Sungmi Lee at Grimaldis by Rob Sparrow Jones

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SUNGMI LEE: Evanescence
October 3 – October 27, 2007

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C. Grimaldis Gallery
523 North Charles Street
Baltimore, MD 21201

Tuesday – Saturday, 10am – 5:30pm

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In John Keats poem, “Ode to a Grecian Urn,” he muses: ‘Heard melodies are sweet, but those unheard are sweeter.’ When something vanishes, we get a haunting sense of a lingering reaction. In memory we look inside ourselves for the answer and an imperative searching is inquired of our emotions. It brings us up close to the world or, in the case of Sungmi Lee’s new works at the C. Grimaldis Gallery, a steady eye and . . . a nose.

At first sight I thought Sungmi Lee’s works were large-scale photographs. The trouble begins when there is a more profound finding; they are, in fact,drawings. And the surprising thing about her drawings is that they are not made by the artist’s hand, rather, by the scribbling hand of nature.

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Lee’s drawings are executed with burning incense on the back of a sheet of Plexiglas. The drawing is then enclosed in a wide plexi box and hung on the wall. Her work seen through plexi is magnified. In this manner, each Zen drawing’s swirls are described by smoke a little more precisely. Though explosive, Lee’s imagery is not for the restless eye eager to take everything in but, conversely, each one begs to be read mindfully. Reading their activity requires a considerable amount of restraint while the enclosure encourages us to go further into that world, evoking deep inward thought. Their terrarium-like enclosures are perhaps an intended setting for purging of distraction. Each pulls us into the experience tightly focused on a single event, a time or memory. You feel the reality of each piece through magnification or sharpness of looking through glass, and not removed by it. It brought my nose right to its seams. Though I could not get any scent, they are terrariums that hold what I’m hoping is a “terrior” or flavor of the land.

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Lee is especially sensitive to the ways in which her chosen medium works, fleeting and evasive, wrestling with chance and the unknown—the imagination of it actually happening can be almost efficacious as the physical actuality. There is something evocative about it and elusive, like music heard in a dream. Still, we have a sense that there is more that remains— not hidden but unseen. Here the meticulous hand of nature, frenetic pacing at once and then languidly writing at the other, discerns lines of poetry. Our perception of emotional breadth then is layered, characterized by an ominous weather system or a slow-motion gunshot explosion.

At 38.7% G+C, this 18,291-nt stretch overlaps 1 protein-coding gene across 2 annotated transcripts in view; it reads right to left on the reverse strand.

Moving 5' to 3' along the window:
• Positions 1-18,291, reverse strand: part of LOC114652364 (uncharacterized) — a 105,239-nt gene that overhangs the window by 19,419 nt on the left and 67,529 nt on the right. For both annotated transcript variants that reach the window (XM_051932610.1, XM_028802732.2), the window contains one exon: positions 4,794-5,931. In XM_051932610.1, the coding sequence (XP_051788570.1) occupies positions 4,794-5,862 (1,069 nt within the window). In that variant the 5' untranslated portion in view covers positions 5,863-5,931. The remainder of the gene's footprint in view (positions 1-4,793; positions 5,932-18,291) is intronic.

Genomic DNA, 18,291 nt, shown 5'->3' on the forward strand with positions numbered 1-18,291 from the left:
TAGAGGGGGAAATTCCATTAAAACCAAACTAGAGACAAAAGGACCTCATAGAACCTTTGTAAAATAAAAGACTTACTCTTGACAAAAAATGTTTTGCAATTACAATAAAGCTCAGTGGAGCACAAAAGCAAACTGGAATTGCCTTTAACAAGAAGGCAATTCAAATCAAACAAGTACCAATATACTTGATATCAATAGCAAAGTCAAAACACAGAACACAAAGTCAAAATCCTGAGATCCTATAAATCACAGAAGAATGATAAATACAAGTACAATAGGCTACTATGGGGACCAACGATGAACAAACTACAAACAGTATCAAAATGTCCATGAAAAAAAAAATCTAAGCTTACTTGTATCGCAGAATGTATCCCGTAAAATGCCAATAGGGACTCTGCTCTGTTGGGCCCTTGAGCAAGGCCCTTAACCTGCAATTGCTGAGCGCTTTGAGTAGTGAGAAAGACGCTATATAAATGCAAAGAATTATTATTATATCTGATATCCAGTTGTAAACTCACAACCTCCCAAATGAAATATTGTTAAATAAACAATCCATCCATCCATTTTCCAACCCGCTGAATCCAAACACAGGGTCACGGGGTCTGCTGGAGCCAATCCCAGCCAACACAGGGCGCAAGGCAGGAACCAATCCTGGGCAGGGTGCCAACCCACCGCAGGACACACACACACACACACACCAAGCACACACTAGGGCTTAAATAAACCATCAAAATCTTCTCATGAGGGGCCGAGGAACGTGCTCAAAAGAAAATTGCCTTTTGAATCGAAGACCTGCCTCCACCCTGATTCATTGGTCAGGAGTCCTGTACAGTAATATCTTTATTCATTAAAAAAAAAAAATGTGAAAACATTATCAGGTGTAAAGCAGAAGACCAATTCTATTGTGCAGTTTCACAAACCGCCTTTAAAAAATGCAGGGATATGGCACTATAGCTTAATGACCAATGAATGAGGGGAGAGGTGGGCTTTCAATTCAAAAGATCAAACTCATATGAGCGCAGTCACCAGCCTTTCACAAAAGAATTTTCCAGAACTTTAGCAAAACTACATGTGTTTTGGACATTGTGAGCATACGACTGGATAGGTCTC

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The style of Lee’s drawings seem to emerge out of a different time, reminiscent of images taken in the 19th century and influenced by glass negatives. Because they are dark and lush, saturated with romanticism, these burned blotches or scribbles of smoke seem to erupt out of a blank atmosphere, obliterating the horizon. Sungmi’s stark white fields often call to mind a sense of loss. They seem to recall places from a forgotten past. This feeling is accentuated by the artist’s treatment of the image, washing out the contrast between light and dark, and using a soft focus that diminishes detail. The viewer is left struggling with his or her own means of perception, filling in the visual gaps and narrative with imagined scenarios as a hazy memory.

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Lee’s drawings, like large-scale photographs, are similarly under the spell of long exposures. However it is also through their long exposure that they are so different than photographs because the viewer is physically able to discover time. Albeit slow, they have a visible velocity. In this manner they are less a record the way a photograph freezes a moment in time but more she is evoking the movement of vanishing memory. The memory, as smoke, is not given to us in a snapshot but rather revealed to us in a time continuum or a tableau allowing the accumulation of movement of time.

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Is scent implied? Perhaps the memory of scent is sweeter. Lee’s images of memory disappear like vapor. Their activity gradually vanishes as I imagine the plate of veneer being pulled away to float each cloud of smoke. Sungmi Lee’s drawings offer a few hints to the riddle of her work. Captured in a glass her “evanescence” containers linger steady in the mind.

– Rob Sparrow Jones

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